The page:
I really wish we had a front-end to software even half as useful as this in the 21st C, but technology has regressed massively since the '80s and '90s. Some of the old IDEs, before they became bloated "enterprise" software (because giant mega-corporations paid for them, not individual programmers, so the IDE makers serve their paymasters), started to slouch towards this kind of usefulness but fast and small. CodeWarrior, Project Builder/Interface Builder, Borland's Turbo Whatever.

emacs isn't the answer, it's an abandonment of the question; "modern" emacs turned away from the LM zmacs model, it's now just a terrible LISP interpreter with a bad text-only-editor front end; you can make tools in it, but nobody sane will want to use them. I'm perfectly comfortable with the emacs editing keys (well, obviously, Macs use emacs keys for all text areas), but the machinery in it is just broken.

I get excited about Chez Scheme having a nice REPL, with history and can edit multi-line blocks in the REPL, unlike the crappy readline almost every other Scheme uses. But it doesn't do hypertext, it doesn't do graphics, it barely has tab completion (procedure names only), it doesn't have any inline documentation & source inspector; all of those were in the LISP Machine.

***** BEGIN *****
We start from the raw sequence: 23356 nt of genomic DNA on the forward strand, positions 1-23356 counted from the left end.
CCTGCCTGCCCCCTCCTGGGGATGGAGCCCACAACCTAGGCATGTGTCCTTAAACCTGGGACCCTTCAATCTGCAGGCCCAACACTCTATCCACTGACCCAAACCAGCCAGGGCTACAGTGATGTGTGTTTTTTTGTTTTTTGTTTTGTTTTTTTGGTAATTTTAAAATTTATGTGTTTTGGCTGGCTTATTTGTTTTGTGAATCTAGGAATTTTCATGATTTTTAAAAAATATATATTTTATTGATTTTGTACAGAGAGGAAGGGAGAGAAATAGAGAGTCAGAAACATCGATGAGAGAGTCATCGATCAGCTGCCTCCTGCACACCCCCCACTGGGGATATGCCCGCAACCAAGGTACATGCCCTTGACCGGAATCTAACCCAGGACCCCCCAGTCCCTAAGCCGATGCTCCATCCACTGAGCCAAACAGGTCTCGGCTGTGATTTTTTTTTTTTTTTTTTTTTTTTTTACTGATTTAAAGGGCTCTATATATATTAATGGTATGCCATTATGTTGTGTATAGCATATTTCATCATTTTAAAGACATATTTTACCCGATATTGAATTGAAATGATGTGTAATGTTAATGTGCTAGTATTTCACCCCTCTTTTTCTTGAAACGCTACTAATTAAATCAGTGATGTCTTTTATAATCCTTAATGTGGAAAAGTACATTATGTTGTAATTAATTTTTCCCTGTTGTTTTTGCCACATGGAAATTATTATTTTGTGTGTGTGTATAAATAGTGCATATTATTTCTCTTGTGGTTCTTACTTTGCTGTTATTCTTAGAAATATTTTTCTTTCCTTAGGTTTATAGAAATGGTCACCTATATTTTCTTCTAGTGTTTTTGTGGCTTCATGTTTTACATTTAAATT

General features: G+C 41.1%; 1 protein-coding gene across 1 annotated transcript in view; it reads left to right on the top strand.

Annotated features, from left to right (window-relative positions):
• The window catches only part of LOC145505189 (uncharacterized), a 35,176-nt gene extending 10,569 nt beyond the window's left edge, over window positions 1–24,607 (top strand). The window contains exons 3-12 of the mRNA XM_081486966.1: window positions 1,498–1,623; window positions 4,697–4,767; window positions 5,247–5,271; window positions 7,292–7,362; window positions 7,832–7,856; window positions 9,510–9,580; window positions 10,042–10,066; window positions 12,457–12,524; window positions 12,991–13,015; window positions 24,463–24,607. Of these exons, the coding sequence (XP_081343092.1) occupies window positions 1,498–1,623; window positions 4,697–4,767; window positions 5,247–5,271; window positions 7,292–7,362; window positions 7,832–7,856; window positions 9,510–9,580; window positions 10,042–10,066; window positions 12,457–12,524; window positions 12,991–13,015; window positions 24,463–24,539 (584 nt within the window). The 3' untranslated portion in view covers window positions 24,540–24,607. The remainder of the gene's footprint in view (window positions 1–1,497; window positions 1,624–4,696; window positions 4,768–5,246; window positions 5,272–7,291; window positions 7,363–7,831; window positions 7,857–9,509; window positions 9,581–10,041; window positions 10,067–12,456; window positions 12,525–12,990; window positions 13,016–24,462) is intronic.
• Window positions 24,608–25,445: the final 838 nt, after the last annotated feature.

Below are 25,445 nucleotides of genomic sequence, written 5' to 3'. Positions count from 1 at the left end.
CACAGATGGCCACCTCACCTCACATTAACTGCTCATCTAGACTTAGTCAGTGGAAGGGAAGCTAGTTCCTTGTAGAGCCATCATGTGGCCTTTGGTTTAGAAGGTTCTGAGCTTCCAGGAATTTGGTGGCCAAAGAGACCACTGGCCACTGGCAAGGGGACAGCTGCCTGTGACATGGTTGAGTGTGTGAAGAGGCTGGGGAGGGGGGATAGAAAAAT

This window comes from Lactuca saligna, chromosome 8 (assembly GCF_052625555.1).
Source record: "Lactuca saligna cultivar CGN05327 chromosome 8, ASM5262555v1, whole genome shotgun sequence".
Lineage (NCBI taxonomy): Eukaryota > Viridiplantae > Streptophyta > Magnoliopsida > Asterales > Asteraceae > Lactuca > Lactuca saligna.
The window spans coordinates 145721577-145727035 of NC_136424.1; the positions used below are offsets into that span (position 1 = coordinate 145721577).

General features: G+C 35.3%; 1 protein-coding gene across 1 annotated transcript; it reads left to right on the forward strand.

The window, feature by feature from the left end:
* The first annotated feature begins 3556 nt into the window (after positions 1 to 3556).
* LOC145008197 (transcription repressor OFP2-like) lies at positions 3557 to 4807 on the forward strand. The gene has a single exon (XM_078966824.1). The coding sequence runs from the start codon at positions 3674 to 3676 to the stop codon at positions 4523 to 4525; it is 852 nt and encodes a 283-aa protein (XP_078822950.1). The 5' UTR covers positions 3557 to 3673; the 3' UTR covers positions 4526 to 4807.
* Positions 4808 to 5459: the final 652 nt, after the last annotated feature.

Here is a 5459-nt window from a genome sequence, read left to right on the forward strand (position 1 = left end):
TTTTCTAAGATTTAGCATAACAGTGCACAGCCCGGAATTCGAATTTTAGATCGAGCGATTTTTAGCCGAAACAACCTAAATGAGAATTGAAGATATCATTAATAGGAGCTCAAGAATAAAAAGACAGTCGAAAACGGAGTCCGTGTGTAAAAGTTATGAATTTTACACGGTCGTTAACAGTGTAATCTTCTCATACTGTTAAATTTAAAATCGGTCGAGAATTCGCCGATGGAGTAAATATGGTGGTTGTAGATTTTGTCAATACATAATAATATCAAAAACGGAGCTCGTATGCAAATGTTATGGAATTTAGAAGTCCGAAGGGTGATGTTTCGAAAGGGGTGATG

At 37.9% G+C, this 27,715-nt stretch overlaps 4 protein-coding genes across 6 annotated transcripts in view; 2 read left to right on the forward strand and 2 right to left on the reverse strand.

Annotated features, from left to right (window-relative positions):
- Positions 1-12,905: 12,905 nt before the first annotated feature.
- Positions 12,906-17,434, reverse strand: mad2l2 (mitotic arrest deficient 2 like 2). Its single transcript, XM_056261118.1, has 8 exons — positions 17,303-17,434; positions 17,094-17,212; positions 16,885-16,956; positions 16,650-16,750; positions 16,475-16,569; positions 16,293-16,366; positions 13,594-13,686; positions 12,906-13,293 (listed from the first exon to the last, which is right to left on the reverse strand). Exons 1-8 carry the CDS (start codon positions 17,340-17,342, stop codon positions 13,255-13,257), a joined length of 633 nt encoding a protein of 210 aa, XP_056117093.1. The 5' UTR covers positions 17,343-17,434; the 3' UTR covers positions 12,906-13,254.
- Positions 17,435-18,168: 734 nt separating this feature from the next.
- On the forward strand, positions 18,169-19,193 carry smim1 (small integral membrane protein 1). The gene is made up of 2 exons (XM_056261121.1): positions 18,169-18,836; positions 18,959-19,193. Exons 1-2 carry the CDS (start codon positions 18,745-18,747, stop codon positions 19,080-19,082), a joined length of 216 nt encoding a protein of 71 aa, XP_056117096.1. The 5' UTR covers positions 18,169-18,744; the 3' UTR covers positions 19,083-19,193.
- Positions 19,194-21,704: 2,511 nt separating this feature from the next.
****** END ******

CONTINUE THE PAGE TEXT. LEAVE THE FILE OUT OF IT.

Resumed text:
When I'm working, I have my text editor (BBEdit or Atom mostly), a terminal with the REPL running and I copy-paste to it, 3-4 PDFs open (R6RS, R6RS-lib, CSUG, sometimes TSPL), and a web browser pointed at the SRFIs. If the Internet connection went down, I'd have to search the SRFI sources to figure out what's in there. I really need a better tool for this.

DrRacket can do some graphics inline, and the tab completion shows documentation hints in the top right corner, but as I note every time, it doesn't really have a REPL because it destroys the interactive environment every time you edit code; utterly useless for code exploration. And in practice, Racket is really horrifyingly slow; it does fine in focused benchmarks but real-world use it just falls over drooling.

The graphics part's sort of irrelevant, and sort of not; the way the LISP Machine worked was getting a "presentation" form for an object, which would render as text or drawings or images, and interacting with it sent messages back to that object. That's probably out of scope for anything except a complete new OS and terminal. A simplistic number-tagged hypertext would be good enough and orders of magnitude easier.

So. I'm not sure what to do here, I don't want to just complain about tools and not do anything about them. I could try to extract the docs to make a hypertext doc system; a lot of text processing on TeX source sounds painful, and a one-off job, I want a more universal solution. It may be possible to hook into Chez's completion to call a help system. Or it could be a standalone program that you feed several doc sources into, and it lets you search against them. Dash does that, but it's Mac and C/Objective-C primarily, and does poorly at other docsets.

Animal Crossing: Minecraft Edition